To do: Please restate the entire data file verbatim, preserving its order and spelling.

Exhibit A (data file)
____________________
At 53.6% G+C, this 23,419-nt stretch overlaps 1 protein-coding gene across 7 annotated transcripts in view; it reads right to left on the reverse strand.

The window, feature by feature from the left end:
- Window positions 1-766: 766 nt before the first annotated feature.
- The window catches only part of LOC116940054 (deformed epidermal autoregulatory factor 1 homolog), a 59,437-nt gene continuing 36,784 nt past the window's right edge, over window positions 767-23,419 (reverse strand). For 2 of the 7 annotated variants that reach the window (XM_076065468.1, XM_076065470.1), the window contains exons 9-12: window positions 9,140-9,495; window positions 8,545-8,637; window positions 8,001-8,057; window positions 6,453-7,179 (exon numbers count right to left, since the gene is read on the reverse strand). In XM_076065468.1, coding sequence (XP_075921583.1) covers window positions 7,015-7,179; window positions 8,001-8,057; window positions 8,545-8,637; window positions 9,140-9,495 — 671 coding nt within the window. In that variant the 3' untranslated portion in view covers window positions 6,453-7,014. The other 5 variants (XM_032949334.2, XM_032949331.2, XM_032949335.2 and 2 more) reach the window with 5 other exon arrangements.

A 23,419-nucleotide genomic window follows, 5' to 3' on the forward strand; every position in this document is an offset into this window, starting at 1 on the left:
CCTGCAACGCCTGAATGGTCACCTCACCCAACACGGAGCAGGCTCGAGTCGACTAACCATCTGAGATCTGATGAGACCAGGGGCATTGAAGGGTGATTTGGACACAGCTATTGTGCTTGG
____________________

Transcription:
At 53.6% G+C, this 23,419-nt stretch overlaps 1 protein-coding gene across 7 annotated transcripts in view; it reads right to left on the reverse strand.

The window, feature by feature from the left end:
- Window positions 1-766: 766 nt before the first annotated feature.
- The window catches only part of LOC116940054 (deformed epidermal autoregulatory factor 1 homolog), a 59,437-nt gene continuing 36,784 nt past the window's right edge, over window positions 767-23,419 (reverse strand). For 2 of the 7 annotated variants that reach the window (XM_076065468.1, XM_076065470.1), the window contains exons 9-12: window positions 9,140-9,495; window positions 8,545-8,637; window positions 8,001-8,057; window positions 6,453-7,179 (exon numbers count right to left, since the gene is read on the reverse strand). In XM_076065468.1, coding sequence (XP_075921583.1) covers window positions 7,015-7,179; window positions 8,001-8,057; window positions 8,545-8,637; window positions 9,140-9,495 — 671 coding nt within the window. In that variant the 3' untranslated portion in view covers window positions 6,453-7,014. The other 5 variants (XM_032949334.2, XM_032949331.2, XM_032949335.2 and 2 more) reach the window with 5 other exon arrangements.

A 23,419-nucleotide genomic window follows, 5' to 3' on the forward strand; every position in this document is an offset into this window, starting at 1 on the left:
CCTGCAACGCCTGAATGGTCACCTCACCCAACACGGAGCAGGCTCGAGTCGACTAACCATCTGAGATCTGATGAGACCAGGGGCATTGAAGGGTGATTTGGACACAGCTATTGTGCTTGG